Holiday Wish

(or Guilt in a Box)

A few weeks ago a colleague asked me “How was your Thanksgiving?”  I replied by letting out an audible groan, to which he laughed and replied “You are the first person to respond that way.”  And in that moment I realized that not everyone sees the holidays as a detonated minefield ready to explode.

For me, the holidays highlight loss.  I become acutely aware of what I’ve had to sever in order to stay true to myself.  I have a heightened sensitivity to people who are no longer in my life – either by death or estrangement.  I look wistfully at friends and neighbors, who seem surrounded by family and who never have to contemplate the question of where or how to spend the holidays.  Of course they will be with family, of course everyone will get together to celebrate.  I live in hope that we will find a “chosen” family of our own, but it never seems like there is anyone around us who is also family-less.

And yet, I find myself trapped in the traditions of my childhood, unable to completely let go and forge a new set of traditions for my family.  The past is hard enough to shake free from, under normal circumstances.

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Out of Control

(or More Tantrums Required?)

Our 4 year old is currently in a battle for control, or lack thereof really.  He will launch into these emotional tantrums and irrational tirades, seemingly over nothing at all.  Or perhaps they are over everything.

Which is how we found ourselves at the beach at few months ago, on a mid-September day, with our son in his pajamas.  When he has these fits, if we can even figure out what he is upset about, we do our best to concede some point or decision to him.  The director of a local preschool advised parents not to fight their children on what they wear to school.  She even suggested that if they want to show up naked, that was perfectly fine – and that after that one time, they wouldn’t try that antic again.  I’m not sure I support the peer shaming of preschoolers to get them to conform to societal norms, so I’m okay with most things as long as there is no inherent danger present, physical or emotional.  Pajamas on the beach seemed to pass that test.

Since it was mid-September, we were just planning on sitting on the beach.  It was a clear, sunny day, but not the beach weather of the height of the summer.  We had left behind our beach umbrella, our sand toys, even our swimsuits.  But sure enough, our son in his pajamas wanted to go into the water.  I said we could go dip our toes in the water, certain that it would be too cold for much else.

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Raw

(or In Session, with Cancer)

The long-awaited text had finally arrived.  “Can you do Tues at 1:00?”

The text had been sitting on my phone for more than two hours before I saw it.  I stared at it for several minutes, trying to make sense of what I was reading, trying to get my brain to take in what this really meant.  I checked my calendar, then responded “Sure.”  It was the only answer I could give that captured my mixed-up feelings of anticipation and dread.  I wasn’t feeling a “yes” or “absolutely” or “I’ll be there.”  I definitely wasn’t feeling anything punctuated with an exclamation point.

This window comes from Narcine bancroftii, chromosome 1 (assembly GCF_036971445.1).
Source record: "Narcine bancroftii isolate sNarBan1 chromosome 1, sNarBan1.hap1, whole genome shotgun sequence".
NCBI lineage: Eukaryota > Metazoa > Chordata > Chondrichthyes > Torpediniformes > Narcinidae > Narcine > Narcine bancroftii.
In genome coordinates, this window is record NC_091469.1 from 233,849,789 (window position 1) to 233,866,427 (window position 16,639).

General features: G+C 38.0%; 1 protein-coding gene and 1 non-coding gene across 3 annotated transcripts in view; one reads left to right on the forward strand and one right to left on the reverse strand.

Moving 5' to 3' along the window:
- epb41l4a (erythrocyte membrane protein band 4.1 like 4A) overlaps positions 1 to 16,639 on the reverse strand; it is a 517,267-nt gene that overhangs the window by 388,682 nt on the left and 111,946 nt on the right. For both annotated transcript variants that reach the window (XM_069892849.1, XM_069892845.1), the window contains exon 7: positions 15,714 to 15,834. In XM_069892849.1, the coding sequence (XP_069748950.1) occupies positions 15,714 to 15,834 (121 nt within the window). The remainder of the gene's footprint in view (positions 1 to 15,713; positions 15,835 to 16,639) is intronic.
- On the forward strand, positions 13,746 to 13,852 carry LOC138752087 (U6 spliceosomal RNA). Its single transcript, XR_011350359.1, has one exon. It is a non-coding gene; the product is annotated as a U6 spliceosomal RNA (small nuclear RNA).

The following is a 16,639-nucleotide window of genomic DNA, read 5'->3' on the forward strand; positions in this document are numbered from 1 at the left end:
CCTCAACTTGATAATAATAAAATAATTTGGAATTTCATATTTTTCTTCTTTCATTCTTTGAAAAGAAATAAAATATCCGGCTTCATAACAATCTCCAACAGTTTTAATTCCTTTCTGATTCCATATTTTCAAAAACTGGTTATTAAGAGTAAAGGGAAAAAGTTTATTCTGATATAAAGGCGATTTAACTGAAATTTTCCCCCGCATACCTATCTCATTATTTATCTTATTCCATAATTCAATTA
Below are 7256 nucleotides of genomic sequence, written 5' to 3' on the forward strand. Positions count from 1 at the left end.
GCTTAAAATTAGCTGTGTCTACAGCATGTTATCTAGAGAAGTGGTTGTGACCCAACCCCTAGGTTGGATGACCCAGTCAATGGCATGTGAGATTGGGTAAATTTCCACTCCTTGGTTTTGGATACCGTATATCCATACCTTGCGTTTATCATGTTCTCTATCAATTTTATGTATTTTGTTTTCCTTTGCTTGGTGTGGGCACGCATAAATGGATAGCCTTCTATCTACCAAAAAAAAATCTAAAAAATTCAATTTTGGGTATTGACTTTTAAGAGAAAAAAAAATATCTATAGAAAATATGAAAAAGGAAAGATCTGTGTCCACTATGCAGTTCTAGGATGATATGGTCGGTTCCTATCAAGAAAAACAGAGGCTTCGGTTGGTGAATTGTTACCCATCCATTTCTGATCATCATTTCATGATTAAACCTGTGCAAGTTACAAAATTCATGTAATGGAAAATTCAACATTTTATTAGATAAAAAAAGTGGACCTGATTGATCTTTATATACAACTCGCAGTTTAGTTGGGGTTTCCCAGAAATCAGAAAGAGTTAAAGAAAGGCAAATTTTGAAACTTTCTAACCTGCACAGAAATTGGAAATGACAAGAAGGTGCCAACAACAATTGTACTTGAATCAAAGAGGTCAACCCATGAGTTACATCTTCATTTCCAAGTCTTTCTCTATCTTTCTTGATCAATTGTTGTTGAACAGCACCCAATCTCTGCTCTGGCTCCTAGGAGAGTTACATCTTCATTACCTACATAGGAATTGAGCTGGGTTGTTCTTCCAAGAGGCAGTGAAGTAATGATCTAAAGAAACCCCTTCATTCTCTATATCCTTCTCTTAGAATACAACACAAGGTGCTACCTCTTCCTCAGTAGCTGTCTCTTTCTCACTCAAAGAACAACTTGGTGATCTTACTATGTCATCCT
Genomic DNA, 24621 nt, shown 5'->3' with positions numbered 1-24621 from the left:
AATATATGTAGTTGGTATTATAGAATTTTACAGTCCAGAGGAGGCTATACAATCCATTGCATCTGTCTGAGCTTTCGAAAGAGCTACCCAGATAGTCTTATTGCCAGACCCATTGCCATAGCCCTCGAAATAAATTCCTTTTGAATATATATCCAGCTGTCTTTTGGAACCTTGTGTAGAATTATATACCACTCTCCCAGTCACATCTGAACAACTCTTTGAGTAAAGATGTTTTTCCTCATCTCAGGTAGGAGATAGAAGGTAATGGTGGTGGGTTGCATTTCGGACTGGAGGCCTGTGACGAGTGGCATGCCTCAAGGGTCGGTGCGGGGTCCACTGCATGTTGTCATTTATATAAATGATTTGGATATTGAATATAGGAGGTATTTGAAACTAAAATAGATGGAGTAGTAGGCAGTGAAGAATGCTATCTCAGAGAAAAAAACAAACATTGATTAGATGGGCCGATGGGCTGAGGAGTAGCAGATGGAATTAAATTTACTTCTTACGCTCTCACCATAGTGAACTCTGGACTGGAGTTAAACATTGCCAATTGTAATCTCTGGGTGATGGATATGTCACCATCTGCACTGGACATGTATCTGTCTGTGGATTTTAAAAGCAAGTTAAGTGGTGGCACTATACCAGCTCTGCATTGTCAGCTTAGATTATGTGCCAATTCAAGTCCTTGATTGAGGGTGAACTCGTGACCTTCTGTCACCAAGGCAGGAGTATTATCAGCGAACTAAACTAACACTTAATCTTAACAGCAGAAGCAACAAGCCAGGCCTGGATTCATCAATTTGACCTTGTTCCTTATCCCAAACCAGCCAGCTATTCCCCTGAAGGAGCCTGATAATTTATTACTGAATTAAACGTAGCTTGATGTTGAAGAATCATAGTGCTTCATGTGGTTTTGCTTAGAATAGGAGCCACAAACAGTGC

I had been waiting for weeks for this moment to occur.  Of course I would be happy and relieved to see my therapist, but I was also feeling anxious and sad and scared and overwhelmed.  I hate it that our relationship has to be confined to the four walls of her office.  And that the only way I get to make physical contact with her is in that space.

About 30 minutes before I needed to leave for my session, a headache emerged.  My entire head hurt, as if some invisible and unrelenting force was pushing down squarely on the top of my head, but also down the back near my neck and towards my forehead.  I probably should have taken something before I left my office,  but I was hoping it would pass.  On the subway ride downtown, the pain intensified, my head hurting more with each jerk of the train.  By the time I arrived, I was in full-on headache mode.  Not the best way to arrive at a long over-due therapy session.

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Left Behind

(with Unfinished Business)

It’s been 15 days (and counting) since I last saw my therapist.  The last time I saw her I was still functioning under the illusion that she and her doctors were working, slowly, methodically, through a long diagnostic process.  Initial signs, along with a family history, pointed to MS, but in order to diagnose, they had to work down the MS rule out list.  There was a long list of possibilities to test for and that would take time to get through.  I did not sense any urgency.  It seemed sensible to remain calm and carry on with these rule-out tests.  Cancer was in the mix, and mentioned, along with the caveat that it seemed unlikely.  At one point, less than a month ago, there was even talk of just needing back surgery, with a mere 10 days to recuperate.

So I wasn’t worried.  And I wasn’t prepared when the very next day, the cancer diagnosis was made.  I had no time to prepare.  I didn’t know we’d be heading into a long, traumatic break.  When she took a 3-week break last spring, we had time to prepare and plan and find ways to explicitly stay connected.  This time, the bottom just fell out.

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